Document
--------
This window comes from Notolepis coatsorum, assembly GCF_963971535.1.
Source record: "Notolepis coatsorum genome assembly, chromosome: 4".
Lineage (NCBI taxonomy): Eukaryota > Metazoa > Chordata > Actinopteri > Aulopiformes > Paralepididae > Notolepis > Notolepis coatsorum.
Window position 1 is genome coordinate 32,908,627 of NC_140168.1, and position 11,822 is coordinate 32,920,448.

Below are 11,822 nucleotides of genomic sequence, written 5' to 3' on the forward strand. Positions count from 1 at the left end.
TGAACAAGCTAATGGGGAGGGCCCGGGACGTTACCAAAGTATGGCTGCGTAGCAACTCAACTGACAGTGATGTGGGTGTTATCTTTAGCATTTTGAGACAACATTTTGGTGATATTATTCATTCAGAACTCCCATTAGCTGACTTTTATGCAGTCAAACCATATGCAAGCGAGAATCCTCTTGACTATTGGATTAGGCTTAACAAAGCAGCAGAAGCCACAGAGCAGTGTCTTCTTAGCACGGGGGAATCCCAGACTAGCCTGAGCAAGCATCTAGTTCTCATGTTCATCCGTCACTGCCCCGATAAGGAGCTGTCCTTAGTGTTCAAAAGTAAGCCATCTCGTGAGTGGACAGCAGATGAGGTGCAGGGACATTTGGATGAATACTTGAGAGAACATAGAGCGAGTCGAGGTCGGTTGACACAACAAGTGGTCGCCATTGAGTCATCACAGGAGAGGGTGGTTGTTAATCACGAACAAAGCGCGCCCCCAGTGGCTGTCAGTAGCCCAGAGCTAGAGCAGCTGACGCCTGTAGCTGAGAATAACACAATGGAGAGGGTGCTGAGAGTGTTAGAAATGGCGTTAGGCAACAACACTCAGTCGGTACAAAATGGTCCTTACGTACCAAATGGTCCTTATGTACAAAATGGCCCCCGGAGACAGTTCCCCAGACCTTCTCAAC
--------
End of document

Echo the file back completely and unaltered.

This window comes from Notolepis coatsorum, assembly GCF_963971535.1.
Source record: "Notolepis coatsorum genome assembly, chromosome: 4".
Lineage (NCBI taxonomy): Eukaryota > Metazoa > Chordata > Actinopteri > Aulopiformes > Paralepididae > Notolepis > Notolepis coatsorum.
Window position 1 is genome coordinate 32,908,627 of NC_140168.1, and position 11,822 is coordinate 32,920,448.

Below are 11,822 nucleotides of genomic sequence, written 5' to 3' on the forward strand. Positions count from 1 at the left end.
TGAACAAGCTAATGGGGAGGGCCCGGGACGTTACCAAAGTATGGCTGCGTAGCAACTCAACTGACAGTGATGTGGGTGTTATCTTTAGCATTTTGAGACAACATTTTGGTGATATTATTCATTCAGAACTCCCATTAGCTGACTTTTATGCAGTCAAACCATATGCAAGCGAGAATCCTCTTGACTATTGGATTAGGCTTAACAAAGCAGCAGAAGCCACAGAGCAGTGTCTTCTTAGCACGGGGGAATCCCAGACTAGCCTGAGCAAGCATCTAGTTCTCATGTTCATCCGTCACTGCCCCGATAAGGAGCTGTCCTTAGTGTTCAAAAGTAAGCCATCTCGTGAGTGGACAGCAGATGAGGTGCAGGGACATTTGGATGAATACTTGAGAGAACATAGAGCGAGTCGAGGTCGGTTGACACAACAAGTGGTCGCCATTGAGTCATCACAGGAGAGGGTGGTTGTTAATCACGAACAAAGCGCGCCCCCAGTGGCTGTCAGTAGCCCAGAGCTAGAGCAGCTGACGCCTGTAGCTGAGAATAACACAATGGAGAGGGTGCTGAGAGTGTTAGAAATGGCGTTAGGCAACAACACTCAGTCGGTACAAAATGGTCCTTACGTACCAAATGGTCCTTATGTACAAAATGGCCCCCGGAGACAGTTCCCCAGACCTTCTCAAC